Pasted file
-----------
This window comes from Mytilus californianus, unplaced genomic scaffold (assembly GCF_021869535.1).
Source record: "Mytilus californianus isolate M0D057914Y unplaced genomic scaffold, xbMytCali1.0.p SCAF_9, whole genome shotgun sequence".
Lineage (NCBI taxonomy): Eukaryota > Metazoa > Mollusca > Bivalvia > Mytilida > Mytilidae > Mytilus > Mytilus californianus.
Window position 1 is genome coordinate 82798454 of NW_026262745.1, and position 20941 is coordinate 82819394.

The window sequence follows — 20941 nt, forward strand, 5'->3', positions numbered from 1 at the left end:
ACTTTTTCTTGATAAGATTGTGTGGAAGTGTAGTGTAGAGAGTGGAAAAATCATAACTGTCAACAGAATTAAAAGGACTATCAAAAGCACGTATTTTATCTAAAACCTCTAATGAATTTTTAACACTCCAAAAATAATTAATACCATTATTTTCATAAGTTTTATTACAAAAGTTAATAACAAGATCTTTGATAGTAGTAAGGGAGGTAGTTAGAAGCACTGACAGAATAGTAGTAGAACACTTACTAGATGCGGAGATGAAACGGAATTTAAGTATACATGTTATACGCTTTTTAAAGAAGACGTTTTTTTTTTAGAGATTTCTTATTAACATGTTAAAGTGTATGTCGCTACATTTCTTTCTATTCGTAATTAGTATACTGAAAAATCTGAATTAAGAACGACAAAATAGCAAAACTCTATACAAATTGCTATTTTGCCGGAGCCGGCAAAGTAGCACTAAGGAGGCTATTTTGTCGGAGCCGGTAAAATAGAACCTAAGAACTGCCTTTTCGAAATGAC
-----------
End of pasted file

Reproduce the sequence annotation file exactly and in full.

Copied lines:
This window comes from Mytilus californianus, unplaced genomic scaffold (assembly GCF_021869535.1).
Source record: "Mytilus californianus isolate M0D057914Y unplaced genomic scaffold, xbMytCali1.0.p SCAF_9, whole genome shotgun sequence".
Lineage (NCBI taxonomy): Eukaryota > Metazoa > Mollusca > Bivalvia > Mytilida > Mytilidae > Mytilus > Mytilus californianus.
Window position 1 is genome coordinate 82798454 of NW_026262745.1, and position 20941 is coordinate 82819394.

The window sequence follows — 20941 nt, forward strand, 5'->3', positions numbered from 1 at the left end:
ACTTTTTCTTGATAAGATTGTGTGGAAGTGTAGTGTAGAGAGTGGAAAAATCATAACTGTCAACAGAATTAAAAGGACTATCAAAAGCACGTATTTTATCTAAAACCTCTAATGAATTTTTAACACTCCAAAAATAATTAATACCATTATTTTCATAAGTTTTATTACAAAAGTTAATAACAAGATCTTTGATAGTAGTAAGGGAGGTAGTTAGAAGCACTGACAGAATAGTAGTAGAACACTTACTAGATGCGGAGATGAAACGGAATTTAAGTATACATGTTATACGCTTTTTAAAGAAGACGTTTTTTTTTTAGAGATTTCTTATTAACATGTTAAAGTGTATGTCGCTACATTTCTTTCTATTCGTAATTAGTATACTGAAAAATCTGAATTAAGAACGACAAAATAGCAAAACTCTATACAAATTGCTATTTTGCCGGAGCCGGCAAAGTAGCACTAAGGAGGCTATTTTGTCGGAGCCGGTAAAATAGAACCTAAGAACTGCCTTTTCGAAATGAC